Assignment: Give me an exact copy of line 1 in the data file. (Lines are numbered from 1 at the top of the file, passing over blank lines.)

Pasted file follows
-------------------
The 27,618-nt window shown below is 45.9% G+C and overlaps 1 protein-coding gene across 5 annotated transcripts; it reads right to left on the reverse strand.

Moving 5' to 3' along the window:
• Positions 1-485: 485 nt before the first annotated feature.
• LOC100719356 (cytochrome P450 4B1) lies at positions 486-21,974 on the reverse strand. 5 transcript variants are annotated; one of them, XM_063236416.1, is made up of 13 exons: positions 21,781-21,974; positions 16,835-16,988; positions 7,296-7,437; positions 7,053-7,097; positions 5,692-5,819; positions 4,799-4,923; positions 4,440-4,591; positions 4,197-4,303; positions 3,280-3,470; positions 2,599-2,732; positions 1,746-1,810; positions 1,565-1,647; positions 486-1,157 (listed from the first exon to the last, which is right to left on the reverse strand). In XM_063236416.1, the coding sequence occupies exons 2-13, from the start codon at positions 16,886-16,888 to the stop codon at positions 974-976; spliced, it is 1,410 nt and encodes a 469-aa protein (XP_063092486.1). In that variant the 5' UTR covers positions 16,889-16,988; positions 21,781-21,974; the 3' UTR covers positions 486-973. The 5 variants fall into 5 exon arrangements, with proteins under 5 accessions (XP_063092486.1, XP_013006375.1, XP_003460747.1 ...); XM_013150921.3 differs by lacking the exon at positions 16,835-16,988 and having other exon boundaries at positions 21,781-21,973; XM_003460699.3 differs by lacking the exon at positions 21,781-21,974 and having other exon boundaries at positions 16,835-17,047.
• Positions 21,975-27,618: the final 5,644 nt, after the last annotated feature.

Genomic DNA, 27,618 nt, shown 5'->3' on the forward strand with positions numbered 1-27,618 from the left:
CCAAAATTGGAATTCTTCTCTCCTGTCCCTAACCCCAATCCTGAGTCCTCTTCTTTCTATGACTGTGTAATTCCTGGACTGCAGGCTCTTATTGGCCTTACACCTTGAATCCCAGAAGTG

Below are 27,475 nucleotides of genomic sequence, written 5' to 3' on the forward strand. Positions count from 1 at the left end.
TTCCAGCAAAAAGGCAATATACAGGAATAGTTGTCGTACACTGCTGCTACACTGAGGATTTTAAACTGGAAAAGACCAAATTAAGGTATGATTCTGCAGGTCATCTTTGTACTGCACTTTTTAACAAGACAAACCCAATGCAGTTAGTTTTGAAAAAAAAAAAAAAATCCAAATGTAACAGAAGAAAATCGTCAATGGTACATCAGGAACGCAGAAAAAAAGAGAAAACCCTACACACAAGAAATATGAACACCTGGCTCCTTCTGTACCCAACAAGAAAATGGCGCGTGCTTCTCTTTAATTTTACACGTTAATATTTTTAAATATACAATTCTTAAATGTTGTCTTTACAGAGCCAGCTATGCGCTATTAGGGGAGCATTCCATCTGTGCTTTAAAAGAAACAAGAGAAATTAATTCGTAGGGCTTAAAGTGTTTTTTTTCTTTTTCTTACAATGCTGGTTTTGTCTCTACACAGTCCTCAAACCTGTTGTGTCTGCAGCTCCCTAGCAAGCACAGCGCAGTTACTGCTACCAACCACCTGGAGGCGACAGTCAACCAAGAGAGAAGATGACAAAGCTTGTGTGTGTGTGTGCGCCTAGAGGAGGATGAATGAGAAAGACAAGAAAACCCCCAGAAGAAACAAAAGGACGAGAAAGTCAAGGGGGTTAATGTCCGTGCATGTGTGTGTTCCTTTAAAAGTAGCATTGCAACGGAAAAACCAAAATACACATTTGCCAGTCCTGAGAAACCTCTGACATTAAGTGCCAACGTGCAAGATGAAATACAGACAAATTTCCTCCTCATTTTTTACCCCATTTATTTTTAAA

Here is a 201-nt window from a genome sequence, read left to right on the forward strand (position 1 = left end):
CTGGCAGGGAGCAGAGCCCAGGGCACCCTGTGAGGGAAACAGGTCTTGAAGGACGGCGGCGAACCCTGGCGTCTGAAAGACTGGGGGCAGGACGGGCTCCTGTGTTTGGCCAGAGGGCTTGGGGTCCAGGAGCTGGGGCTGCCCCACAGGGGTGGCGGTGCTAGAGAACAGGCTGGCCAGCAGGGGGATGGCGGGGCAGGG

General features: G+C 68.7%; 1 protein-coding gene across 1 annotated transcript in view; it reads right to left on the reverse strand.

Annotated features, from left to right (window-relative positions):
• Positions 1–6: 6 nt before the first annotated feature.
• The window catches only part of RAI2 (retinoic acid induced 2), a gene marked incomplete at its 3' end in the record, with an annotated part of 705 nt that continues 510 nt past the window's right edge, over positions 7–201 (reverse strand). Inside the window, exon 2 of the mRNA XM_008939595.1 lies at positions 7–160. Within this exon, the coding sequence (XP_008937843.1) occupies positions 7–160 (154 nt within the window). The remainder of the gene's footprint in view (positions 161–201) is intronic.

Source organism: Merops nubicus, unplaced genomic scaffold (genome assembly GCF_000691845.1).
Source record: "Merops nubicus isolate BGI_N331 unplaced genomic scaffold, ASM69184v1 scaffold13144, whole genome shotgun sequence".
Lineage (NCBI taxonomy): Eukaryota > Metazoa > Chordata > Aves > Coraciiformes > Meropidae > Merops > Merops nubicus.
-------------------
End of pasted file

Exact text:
The 27,618-nt window shown below is 45.9% G+C and overlaps 1 protein-coding gene across 5 annotated transcripts; it reads right to left on the reverse strand.